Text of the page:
Not loving my expression here, but am loving the pose.
Did you hear it?
The huge, heaving sigh of relief when I finished Butterick 5638?
I sewed a modified version of view B and also sewed the belt, view C.
I wrote about it over several posts. I don't know how many hours it took. A long while. It's a little disconcerting how the model is placed with all the drawings...
It's made from a navy cotton sateen with a little bit of stretch, from Chic Fabrics, purchased during PR weekend NYC 2012.
I hated the deep V and ripped the inset panel out and redid it.
I wound up drafting my own facing instead of using the binding the pattern calls for.
I asked y'all if I should put buttons down the vacant placket and you said yes.
I had these lovelies in stash:
The spot is just water, no need to panic....
But mostly I'm proud of a few techniques:
Purchased and learned how to use a rolled hem foot, for straight hems at least!
And that's what this ruffle was, a long straight strip of fabric.
The top is above and here's the underbelly:
I am SO proud of that. The narrow hem was something I was afraid of trying and I'm so glad I did.
I bought the foot off of ebay and watched a few youtube tutorials, like this one I liked best, practiced for an hour or so on scraps, and got the hang of it (still need to learn it for curves and junctures, though). Credit goes to Noile for her post about her rolled hem foot inspiring me to get my own.
Second, I used interfacing I bought online from Fashion Sewing Supply. I read about Pam's interfacing on Gertie's blog and thought it is time to upgrade! This interfacing does not shrink and comes in WIDE widths so no more futzing with narrow interfacing. And it's really not all that expensive, even compared to Joann's, arrives quickly and fuses like a dream (which lately, Joann's interfacing was NOT).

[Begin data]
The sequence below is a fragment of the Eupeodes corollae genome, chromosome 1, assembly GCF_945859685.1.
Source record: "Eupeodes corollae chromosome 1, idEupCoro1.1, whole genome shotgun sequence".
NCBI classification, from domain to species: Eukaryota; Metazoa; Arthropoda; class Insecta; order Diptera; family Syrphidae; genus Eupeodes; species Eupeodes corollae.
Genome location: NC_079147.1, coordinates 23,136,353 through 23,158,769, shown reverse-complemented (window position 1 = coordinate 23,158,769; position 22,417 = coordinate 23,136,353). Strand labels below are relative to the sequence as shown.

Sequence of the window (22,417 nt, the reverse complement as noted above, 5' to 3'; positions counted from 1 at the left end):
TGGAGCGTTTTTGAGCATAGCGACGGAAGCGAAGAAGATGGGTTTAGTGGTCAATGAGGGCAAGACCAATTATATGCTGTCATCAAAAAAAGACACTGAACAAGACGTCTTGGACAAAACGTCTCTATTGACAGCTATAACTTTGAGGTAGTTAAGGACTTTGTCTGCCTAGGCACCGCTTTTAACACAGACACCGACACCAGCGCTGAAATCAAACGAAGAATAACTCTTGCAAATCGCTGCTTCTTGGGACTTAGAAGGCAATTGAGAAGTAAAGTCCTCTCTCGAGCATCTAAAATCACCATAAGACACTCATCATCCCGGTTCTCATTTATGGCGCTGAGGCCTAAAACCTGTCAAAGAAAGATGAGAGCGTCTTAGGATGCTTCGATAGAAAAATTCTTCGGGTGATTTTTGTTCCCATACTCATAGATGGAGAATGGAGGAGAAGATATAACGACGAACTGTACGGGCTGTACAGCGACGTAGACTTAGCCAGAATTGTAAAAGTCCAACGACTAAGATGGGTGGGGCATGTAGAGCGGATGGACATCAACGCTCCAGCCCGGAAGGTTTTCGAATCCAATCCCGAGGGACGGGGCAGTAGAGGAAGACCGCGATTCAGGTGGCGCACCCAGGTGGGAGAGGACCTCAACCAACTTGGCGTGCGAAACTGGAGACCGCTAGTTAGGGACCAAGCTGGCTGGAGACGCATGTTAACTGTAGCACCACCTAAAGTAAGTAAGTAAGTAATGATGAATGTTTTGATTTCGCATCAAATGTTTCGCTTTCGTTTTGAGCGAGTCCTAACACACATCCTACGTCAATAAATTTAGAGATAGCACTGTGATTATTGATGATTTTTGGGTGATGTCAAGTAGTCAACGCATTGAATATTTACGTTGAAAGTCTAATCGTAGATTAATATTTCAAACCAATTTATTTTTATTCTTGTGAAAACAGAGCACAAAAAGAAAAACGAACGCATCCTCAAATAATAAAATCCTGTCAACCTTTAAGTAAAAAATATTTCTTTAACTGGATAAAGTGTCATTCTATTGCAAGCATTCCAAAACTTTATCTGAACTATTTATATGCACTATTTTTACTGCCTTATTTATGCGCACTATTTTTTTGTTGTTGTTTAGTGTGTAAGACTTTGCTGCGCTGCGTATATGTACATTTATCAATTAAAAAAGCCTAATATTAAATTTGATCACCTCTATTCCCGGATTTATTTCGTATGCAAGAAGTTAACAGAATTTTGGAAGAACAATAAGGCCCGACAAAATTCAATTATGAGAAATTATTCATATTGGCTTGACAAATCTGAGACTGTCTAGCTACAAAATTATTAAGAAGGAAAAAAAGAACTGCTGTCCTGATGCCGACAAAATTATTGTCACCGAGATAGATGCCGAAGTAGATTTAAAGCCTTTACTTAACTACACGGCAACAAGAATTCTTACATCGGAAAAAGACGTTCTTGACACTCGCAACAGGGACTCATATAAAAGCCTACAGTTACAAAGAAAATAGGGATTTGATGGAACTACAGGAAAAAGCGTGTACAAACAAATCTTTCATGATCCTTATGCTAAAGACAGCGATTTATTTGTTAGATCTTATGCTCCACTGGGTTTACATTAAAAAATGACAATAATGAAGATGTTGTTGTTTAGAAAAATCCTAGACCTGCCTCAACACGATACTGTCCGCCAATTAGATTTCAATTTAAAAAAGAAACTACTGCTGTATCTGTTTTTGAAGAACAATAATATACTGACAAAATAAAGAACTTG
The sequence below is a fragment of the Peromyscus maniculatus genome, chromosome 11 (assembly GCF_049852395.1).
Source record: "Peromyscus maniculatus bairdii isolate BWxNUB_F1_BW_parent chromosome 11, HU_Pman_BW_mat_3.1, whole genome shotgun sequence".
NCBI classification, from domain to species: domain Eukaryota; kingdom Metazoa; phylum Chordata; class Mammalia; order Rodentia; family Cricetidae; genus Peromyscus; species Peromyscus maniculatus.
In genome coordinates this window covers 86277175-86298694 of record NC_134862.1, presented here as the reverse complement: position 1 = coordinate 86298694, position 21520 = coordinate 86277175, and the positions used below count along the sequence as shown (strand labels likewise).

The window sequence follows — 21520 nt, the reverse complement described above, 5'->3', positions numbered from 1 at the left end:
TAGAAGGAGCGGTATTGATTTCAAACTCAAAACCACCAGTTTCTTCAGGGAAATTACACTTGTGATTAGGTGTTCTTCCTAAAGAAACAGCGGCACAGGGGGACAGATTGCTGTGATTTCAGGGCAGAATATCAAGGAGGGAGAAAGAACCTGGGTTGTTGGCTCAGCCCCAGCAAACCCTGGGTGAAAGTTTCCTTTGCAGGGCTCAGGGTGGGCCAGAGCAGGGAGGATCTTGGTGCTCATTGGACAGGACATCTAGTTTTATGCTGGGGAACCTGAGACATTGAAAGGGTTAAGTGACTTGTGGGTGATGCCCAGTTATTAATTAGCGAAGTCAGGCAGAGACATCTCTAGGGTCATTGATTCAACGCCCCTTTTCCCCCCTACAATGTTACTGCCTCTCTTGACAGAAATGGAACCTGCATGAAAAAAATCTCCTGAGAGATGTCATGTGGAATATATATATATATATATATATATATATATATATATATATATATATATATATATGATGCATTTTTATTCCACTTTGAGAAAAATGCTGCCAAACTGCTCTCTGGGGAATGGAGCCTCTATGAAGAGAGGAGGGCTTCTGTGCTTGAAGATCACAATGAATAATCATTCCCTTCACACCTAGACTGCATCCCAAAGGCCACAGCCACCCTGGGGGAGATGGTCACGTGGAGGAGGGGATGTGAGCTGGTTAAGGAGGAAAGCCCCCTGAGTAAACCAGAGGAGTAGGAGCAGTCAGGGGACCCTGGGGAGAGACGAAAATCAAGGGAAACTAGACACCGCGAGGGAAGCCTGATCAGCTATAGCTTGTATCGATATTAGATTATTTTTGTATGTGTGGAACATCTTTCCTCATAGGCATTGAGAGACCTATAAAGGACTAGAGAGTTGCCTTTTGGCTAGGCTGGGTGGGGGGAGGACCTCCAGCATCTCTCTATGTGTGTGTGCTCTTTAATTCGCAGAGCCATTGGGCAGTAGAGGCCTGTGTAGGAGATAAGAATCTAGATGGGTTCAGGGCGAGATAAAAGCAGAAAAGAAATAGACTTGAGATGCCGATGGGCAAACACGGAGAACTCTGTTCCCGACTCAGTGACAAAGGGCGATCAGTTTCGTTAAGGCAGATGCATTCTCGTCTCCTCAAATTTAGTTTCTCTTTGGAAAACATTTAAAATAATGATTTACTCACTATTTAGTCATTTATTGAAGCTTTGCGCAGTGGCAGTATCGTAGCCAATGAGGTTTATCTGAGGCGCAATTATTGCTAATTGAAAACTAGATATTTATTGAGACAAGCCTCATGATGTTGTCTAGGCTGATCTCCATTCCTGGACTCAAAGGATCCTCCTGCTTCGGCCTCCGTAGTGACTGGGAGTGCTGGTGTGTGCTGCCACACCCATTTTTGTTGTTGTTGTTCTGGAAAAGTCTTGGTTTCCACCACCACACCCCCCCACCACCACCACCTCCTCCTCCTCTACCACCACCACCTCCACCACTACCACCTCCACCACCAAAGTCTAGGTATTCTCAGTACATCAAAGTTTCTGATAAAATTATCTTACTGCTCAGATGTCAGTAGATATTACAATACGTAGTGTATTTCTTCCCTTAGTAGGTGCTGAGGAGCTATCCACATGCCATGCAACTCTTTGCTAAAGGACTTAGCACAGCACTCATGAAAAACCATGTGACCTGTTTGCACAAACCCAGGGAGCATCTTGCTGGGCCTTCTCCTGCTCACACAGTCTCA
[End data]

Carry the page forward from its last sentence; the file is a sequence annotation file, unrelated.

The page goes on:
As I learned from Kathy Ruddy at the ASE 2 years ago, I rough cut a piece of fabric and a piece of interfacing and fuse them together, as seen here:
and then I cut out the piece (in this case the inset). No more futzing with the cut interfacing and the cut fabric not matching!
Third, I used stitch #16 on my BabyLock, called the Arrowhead Overedging stitch. I used this stitch on my friend's shirt too. It's very slow but am thinking it might hold up better than a zigzagged edge. I have "Getting My Serger To Work" on my to-do list....
Here are some more pix:
I really should look happier:
On Becky? (I might name my dressform Becky, as per Michael Kors and "Becky HomeEcky"):
Without the belt:
My best invisible zipper yet (I refer to SunnyGal studio's tutorial every time and I am improving with each time):
I'm wearing the dress to work on Thursday--let's see how it rolls.
Oh, and last night I felt like sticking some dried red roses into a styrofoam ball (stuff I found during The Big Cleanout).
I'm not sure where I will hang it
But, I love it.
This gives you an idea of the size